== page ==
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Crowd rudeness mars great Indigo show

SHARE Crowd rudeness mars great Indigo show

INDIGO GIRLS, in concert at the Red Butte Garden amphitheater, Sunday, July 15, 7 p.m.; one performance only.

Sunday evening wasn't the first time Indigo Girl Amy Ray visited Red Butte Garden.

"I came here the last time we played and went hiking," Ray told the sold-out, standing-room only audience.

"I went hiking and had no idea this was a concert venue."

As a concert venue, the amphitheater is quite acoustic friendly. The problem is, however, that every little noise is magnified. Especially when those noises come from the audience.

Fans of every age, size and shape crammed themselves — and a bunch of picnic baskets and blankets — onto every last patch of grass.

And when the Indigo Girls — Ray and partner Emily Saliers — hit the stage, the audience screamed, laughed and cheered.

That was all fine and dandy, except that a lot of people were cheering, screaming and laughing at themselves.

There were some who could not have cared less who was on the stage. They just wanted some background music for their dinners.

And that was unfortunate because the concert was a return to the duo's folk origins.

Opening with a stripped-down version of "Gone Again," from the album "Come On Now Social," Ray and Saliers picked on a mandolin and banjo, respectively.

The comfort ballad "Power of Two" was followed by the intricate "Virginia Woolf," and the acoustic version of "Shame on You" rocked, as the notes tried to penetrate the thousands of bodies in this "intimate" outdoor setting.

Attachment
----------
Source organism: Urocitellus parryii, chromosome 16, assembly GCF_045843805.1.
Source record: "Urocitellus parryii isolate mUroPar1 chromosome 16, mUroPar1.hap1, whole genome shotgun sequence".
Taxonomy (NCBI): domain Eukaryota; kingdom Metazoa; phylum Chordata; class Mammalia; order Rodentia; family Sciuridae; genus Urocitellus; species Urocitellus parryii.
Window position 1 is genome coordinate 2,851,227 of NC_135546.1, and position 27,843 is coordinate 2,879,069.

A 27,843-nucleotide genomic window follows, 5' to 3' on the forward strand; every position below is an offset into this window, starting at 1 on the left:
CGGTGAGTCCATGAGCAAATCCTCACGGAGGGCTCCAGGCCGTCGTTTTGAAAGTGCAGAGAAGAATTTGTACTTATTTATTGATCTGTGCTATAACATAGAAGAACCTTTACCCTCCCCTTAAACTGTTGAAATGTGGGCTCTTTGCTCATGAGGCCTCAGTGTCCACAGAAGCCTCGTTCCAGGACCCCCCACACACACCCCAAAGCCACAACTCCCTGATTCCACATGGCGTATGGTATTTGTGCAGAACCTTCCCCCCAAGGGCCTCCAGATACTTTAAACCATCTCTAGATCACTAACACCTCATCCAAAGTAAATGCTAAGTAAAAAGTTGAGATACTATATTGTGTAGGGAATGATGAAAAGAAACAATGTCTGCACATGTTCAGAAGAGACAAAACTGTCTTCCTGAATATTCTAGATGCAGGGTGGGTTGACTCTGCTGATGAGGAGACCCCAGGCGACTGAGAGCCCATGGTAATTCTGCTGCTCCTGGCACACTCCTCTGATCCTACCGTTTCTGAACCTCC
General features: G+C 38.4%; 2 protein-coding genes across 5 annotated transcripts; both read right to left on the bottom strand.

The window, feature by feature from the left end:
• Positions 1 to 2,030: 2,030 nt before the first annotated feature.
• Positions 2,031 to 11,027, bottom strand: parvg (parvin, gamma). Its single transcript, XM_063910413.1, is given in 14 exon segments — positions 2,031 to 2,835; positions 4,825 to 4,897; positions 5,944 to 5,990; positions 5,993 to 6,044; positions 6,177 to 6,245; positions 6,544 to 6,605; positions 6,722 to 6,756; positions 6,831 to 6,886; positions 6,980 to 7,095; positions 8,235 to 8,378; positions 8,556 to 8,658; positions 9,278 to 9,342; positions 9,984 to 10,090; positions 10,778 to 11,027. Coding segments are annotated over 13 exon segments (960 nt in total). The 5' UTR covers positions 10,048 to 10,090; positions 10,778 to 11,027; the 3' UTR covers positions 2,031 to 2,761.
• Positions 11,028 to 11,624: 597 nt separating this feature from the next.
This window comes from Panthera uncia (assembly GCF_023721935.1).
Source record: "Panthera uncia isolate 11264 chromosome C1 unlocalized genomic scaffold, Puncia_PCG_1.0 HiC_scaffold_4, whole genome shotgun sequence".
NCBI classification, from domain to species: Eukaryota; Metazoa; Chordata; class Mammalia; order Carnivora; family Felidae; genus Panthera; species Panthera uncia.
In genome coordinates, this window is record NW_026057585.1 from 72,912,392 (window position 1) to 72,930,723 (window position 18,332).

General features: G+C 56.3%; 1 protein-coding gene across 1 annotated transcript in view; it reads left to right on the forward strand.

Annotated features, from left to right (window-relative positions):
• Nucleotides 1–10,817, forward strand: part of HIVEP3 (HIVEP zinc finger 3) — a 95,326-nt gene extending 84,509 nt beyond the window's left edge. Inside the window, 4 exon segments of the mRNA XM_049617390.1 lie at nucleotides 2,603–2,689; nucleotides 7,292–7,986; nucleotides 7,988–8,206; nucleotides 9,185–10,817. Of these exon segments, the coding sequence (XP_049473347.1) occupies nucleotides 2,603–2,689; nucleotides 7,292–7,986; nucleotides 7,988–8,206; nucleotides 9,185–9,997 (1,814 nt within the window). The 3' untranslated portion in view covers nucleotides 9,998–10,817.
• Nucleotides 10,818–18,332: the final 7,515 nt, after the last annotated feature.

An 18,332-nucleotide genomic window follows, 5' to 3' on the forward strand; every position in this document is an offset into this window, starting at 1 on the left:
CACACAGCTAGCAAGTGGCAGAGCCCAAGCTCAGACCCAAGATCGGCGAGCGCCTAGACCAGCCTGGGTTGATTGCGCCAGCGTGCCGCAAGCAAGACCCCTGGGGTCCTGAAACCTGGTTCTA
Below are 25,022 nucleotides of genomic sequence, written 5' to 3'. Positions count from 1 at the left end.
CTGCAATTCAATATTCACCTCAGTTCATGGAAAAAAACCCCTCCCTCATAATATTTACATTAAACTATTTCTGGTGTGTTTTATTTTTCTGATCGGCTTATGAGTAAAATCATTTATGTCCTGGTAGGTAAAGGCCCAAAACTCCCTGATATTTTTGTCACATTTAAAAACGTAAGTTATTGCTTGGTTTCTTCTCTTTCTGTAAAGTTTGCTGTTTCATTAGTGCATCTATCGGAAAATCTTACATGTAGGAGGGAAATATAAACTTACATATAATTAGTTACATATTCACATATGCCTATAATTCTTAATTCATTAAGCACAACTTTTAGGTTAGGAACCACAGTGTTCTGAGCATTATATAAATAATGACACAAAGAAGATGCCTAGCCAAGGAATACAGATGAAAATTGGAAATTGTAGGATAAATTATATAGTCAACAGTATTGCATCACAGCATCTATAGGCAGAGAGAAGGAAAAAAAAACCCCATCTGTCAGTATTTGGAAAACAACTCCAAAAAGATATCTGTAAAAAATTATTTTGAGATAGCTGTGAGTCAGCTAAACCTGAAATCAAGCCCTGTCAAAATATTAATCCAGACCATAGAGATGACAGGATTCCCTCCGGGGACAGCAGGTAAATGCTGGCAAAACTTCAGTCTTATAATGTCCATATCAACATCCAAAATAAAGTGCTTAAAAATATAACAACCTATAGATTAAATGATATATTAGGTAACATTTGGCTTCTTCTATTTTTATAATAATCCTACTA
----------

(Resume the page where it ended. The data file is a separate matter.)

"Cold Beer and a Remote Control," "Ghost" and a new song — "Three Days Down the Highway," which will be on the Indigos' new album in the fall — shone crystal clear, until the cheering began.

At one point, a fan even talked his way onto the stage to wish his friend a happy 40th birthday before Ray and Saliers strummed into the anthemic "Closer to Fine."

Ray took the spotlight and played the grinding "Lucy's Stoners," a cut from her solo album "Stag," which was released last March. Then the two returned for the crowd-pleasing "Chickenman," and soothing "Least Complicated."

The Indigo Girls sang their hearts out.

Too bad some of the self-absorbed people in attendance didn't pay attention. If they had, they would have seen (and heard) a great show.


E-MAIL: scott@desnews.com